In a report from WBEZ’s Dave McKinney and Tony Arnold, a former player from the 2010 Blackhawks team is suing the organization over allegations of harassment and sexual assault by a former assistant coach, and further alleges that the team was made aware of the incidents in question and did nothing about it.
The details of the alleged assault from the suit are laid out in the WBEZ report if you want to review them. They are disturbing, and include harassment, threats, and an unwanted sexual encounter. The player is not identified in the lawsuit.
According to McKinney and Arnold’s report, “[T]he lawsuit identified that coach as Brad Aldrich, who was a video coach for the Blackhawks at the time and is no longer with the organization.” The unidentified player is represented by Chicago lawyer Susan Loggans, who says her client “has had his life ruined by the episode.”
The Blackhawks released a statement in response to the lawsuit, according to the WBEZ report:
In a statement, the team said it regards sexual harassment as an important issue but questioned the legitimacy of the lawsuit.
“The Chicago Blackhawks take the allegations asserted by a former player very seriously,” said Adam Rogowin, the Blackhawks vice president for communications. “Based on our investigation, we believe the allegations against the organization lack merit and we are confident the team will be absolved of any wrongdoing.
“As this is a pending litigation matter, it would be inappropriate for us to comment further,” he said.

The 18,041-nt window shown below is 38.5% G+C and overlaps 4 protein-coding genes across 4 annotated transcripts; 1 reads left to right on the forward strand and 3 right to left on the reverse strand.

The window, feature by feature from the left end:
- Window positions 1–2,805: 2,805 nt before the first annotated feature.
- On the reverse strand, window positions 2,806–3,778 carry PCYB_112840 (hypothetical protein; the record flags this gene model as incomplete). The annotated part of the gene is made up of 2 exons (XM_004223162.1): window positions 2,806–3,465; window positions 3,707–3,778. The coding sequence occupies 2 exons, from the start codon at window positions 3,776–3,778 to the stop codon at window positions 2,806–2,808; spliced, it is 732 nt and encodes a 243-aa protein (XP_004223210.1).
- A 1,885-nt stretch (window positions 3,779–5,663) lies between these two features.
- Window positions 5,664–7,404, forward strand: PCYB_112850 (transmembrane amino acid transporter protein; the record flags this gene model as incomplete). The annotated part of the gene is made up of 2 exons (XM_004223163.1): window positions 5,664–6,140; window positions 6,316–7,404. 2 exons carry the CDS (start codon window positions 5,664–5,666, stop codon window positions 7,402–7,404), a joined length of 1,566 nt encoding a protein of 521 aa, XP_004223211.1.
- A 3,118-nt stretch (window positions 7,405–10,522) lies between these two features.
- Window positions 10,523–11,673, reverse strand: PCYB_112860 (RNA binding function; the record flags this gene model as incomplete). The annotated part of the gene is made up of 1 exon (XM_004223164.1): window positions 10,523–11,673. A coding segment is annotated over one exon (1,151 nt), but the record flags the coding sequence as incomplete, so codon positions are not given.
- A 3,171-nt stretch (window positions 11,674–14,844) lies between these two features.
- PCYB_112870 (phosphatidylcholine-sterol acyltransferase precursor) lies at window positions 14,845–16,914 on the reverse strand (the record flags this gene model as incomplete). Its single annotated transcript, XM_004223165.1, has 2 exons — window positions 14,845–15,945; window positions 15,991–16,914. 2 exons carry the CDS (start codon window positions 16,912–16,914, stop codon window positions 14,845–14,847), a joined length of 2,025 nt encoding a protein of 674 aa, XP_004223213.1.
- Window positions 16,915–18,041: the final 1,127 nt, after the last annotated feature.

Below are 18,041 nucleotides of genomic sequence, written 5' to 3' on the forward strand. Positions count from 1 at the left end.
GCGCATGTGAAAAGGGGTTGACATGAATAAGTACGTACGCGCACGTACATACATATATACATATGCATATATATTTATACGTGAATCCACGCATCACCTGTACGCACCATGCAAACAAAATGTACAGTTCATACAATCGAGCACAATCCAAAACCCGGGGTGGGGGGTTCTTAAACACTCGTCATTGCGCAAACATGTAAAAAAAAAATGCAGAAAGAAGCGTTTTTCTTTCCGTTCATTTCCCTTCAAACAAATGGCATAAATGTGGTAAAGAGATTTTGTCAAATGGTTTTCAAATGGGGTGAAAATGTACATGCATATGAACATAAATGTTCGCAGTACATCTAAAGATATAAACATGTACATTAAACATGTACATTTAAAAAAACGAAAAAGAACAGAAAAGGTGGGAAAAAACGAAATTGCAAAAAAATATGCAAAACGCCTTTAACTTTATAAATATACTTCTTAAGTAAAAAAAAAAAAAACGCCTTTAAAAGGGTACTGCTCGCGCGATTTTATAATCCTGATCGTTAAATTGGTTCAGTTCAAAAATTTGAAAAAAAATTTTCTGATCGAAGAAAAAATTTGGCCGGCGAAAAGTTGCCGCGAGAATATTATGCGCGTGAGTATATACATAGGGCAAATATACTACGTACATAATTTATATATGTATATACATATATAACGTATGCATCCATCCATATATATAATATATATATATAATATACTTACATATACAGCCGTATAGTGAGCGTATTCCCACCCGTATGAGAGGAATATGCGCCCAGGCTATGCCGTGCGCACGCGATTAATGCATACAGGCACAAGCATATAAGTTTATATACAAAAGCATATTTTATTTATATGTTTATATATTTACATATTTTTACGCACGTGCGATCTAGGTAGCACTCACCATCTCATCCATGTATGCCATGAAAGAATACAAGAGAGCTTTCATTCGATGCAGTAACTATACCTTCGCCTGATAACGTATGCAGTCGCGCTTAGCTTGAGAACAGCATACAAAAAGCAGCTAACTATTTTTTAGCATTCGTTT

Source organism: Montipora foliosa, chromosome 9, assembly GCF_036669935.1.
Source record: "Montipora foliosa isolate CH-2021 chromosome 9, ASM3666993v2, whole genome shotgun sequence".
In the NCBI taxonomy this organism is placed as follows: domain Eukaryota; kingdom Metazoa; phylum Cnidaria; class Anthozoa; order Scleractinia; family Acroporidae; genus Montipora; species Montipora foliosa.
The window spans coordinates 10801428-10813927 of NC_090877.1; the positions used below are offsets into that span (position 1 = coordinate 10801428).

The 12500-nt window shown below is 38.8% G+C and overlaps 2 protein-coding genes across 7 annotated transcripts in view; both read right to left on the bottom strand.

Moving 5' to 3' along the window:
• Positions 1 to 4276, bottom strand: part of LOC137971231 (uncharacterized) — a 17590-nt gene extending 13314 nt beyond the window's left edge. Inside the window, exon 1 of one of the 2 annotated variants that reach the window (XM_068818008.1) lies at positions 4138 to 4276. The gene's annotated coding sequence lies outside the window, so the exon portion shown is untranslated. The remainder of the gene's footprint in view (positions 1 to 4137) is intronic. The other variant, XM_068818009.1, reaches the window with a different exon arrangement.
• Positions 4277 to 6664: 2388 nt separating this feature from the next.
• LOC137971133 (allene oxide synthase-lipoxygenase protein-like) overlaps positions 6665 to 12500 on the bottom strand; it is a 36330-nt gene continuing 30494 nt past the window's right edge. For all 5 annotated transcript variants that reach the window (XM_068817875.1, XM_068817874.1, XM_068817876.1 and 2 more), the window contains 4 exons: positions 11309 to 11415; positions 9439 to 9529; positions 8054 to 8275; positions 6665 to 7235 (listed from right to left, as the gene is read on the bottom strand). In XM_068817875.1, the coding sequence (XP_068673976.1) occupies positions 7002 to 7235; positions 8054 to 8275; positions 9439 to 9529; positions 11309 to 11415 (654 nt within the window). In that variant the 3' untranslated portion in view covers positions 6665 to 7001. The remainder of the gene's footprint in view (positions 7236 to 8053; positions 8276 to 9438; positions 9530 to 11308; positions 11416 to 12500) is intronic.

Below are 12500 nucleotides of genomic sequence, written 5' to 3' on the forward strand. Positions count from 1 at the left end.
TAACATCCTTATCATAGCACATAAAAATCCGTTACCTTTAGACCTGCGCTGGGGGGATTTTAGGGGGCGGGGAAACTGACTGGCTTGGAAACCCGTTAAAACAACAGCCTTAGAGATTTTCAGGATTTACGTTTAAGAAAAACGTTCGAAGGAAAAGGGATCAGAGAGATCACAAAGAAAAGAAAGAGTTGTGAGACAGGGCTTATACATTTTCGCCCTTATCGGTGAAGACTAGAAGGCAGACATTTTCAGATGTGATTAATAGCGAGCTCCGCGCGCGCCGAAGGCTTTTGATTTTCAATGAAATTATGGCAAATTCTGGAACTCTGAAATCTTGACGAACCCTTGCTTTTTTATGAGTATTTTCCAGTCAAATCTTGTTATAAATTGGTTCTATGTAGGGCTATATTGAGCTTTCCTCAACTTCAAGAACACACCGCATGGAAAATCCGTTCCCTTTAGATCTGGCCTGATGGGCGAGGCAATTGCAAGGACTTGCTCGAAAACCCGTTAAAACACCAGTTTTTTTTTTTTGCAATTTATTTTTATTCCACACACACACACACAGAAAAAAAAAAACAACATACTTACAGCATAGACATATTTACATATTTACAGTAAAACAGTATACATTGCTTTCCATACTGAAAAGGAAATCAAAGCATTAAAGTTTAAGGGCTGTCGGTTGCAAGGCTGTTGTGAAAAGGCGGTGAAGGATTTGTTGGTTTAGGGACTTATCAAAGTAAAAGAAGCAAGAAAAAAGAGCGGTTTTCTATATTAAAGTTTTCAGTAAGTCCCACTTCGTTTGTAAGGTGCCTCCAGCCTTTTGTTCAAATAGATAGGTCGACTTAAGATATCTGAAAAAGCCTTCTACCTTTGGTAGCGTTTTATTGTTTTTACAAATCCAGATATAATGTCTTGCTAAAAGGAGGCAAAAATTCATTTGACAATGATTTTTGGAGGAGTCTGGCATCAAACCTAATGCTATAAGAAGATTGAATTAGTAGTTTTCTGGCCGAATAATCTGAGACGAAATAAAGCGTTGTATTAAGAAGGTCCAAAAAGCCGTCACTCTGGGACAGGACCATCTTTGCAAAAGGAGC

In the lawsuit, the unidentified player says that he reported Aldrich’s alleged 2010 misconduct to the team’s mental skills coach, James F. Gary, according to McKinney and Arnold. Further, the lawsuit alleges that prior to the conduct involving the player, the team was “made aware that the same team employee had sexually assaulted a teammate” of the player.
The player also states in the lawsuit that the NHL Player’s Association was made aware of the incident and player’s complaints, but nothing was done.
In 2013, Aldrich was convicted of fourth degree criminal sexual conduct involving a student, according to Michigan’s public sex offender registry. According to Loggans, it was learning in 2019 about Aldrich’s later conviction that prompted the unnamed player to bring forward action against the Blackhawks organization: “When he learned that this person, in fact, had gone on to damage young people, he became really upset with the fact that potentially this had happened because the Blackhawk team had not responded to his advising them of what had happened,” Loggans told WBEZ. “He was really upset because he had believed that it was swept under the rug. He was told that it didn’t happen, that it must have been his fault, and that somehow he brought this on himself …. He felt had they responded properly, that maybe somebody else wouldn’t have been injured.”
We will bring you more on this story as it develops, and again, there is considerably more context and detail in the WBEZ report here.